For decades, archaeologists thought that South America was populated by ancient humans from Asia who crossed over a land bridge in the Bering Strait into Alaska about 13,000 years ago during the last Ice Age.
From there, these ancient people - referred to as the Clovis culture after their stone tools were discovered near Clovis, New Mexico - spread southward through North America down to the southern tip of South America in a single slow migration.
More recent research has caused scientists to question whether the Clovis are indeed the first and only people who migrated throughout the Americas. Last week, results of three separate DNA studies were published, providing more evidence against the single migration theory.
What did the DNA Studies show?
Researchers for the recent DNA studies looked at over 100 DNA samples that ranged from 500 to over 10,000 years. By comparing DNA over this time range, they’ve found evidence that there were at least three separate waves of migration through South America.
The first wave was associated with the Clovis culture. DNA samples from Brazil, Belize, and Chile ranging from 9,000 to 11,000 years old were found to be related to a baby boy from the Clovis culture living in Montana about 12,800 years ago! Even though scientists now question long-held beliefs on human history in the Americas, there is no doubt that the Clovis culture did have an impact.
In genetic samples younger than 9,000 years old, scientists started seeing fewer Clovis-related signatures. This led them to believe that a second migration wave occurred at this time. Not much is known of this new population, but scientists can trace their path from Mexico and Central America down to Brazil and Chile. In fact, this wave appeared to have completely replaced the Clovis people of the first wave. The DNA of modern native South Americans in multiple areas are related to the second wave.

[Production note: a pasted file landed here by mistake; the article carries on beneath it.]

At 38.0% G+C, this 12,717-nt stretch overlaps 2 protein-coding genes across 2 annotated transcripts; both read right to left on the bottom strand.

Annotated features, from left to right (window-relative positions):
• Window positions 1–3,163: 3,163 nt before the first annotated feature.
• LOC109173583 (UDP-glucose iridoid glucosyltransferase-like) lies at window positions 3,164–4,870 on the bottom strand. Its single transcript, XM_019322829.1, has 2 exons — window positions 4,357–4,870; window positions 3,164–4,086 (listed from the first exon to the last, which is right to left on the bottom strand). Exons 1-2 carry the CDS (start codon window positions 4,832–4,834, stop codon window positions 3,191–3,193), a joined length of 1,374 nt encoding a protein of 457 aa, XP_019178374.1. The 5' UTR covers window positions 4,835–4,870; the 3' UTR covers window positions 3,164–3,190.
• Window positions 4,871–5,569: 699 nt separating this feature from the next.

The third wave occurred about 4,200 years ago when inhabitants from the Channel Islands migrated into the Central Andes area. Descendents from this migration are still in the Andes today. An interesting finding is how they adapted to living in the Andean highlands where the air is thinner, making it hard to absorb oxygen. Researchers found an increase in a genetic variation that led to stronger hearts.
This was a surprise because Tibetans, another population living in high altitudes with thin air, had genetic variations that increased their blood’s ability to carry oxygen. Scientists had not expected that our bodies would respond differently to similar environments.
While these studies have uncovered more details about our history in the Americas, they have raised questions as well. For example, did the third wave of migration really only started 4,200 years ago or have we simply not found any older evidence?
The studies also found one ancient group in Brazil that shared DNA with modern indigenous Australians. This confirmed a theory that the two separate regions shared a very early group of ancestors. However, scientists don’t know how the ancestors separated and migrated to different continents. They don’t believe these ancient people traveled across the Pacific Ocean so the only possible route is across the Bering land bridge. Unfortunately, researchers have not yet found any Australian DNA in any genetic samples from either North or Central America.
To find out more, scientists are continuing to work with native Americans to collect their DNA, both from today’s population as well as their ancient ancestors.
Sources: National Geographic, Science News, Sciencemag.org, NYTimes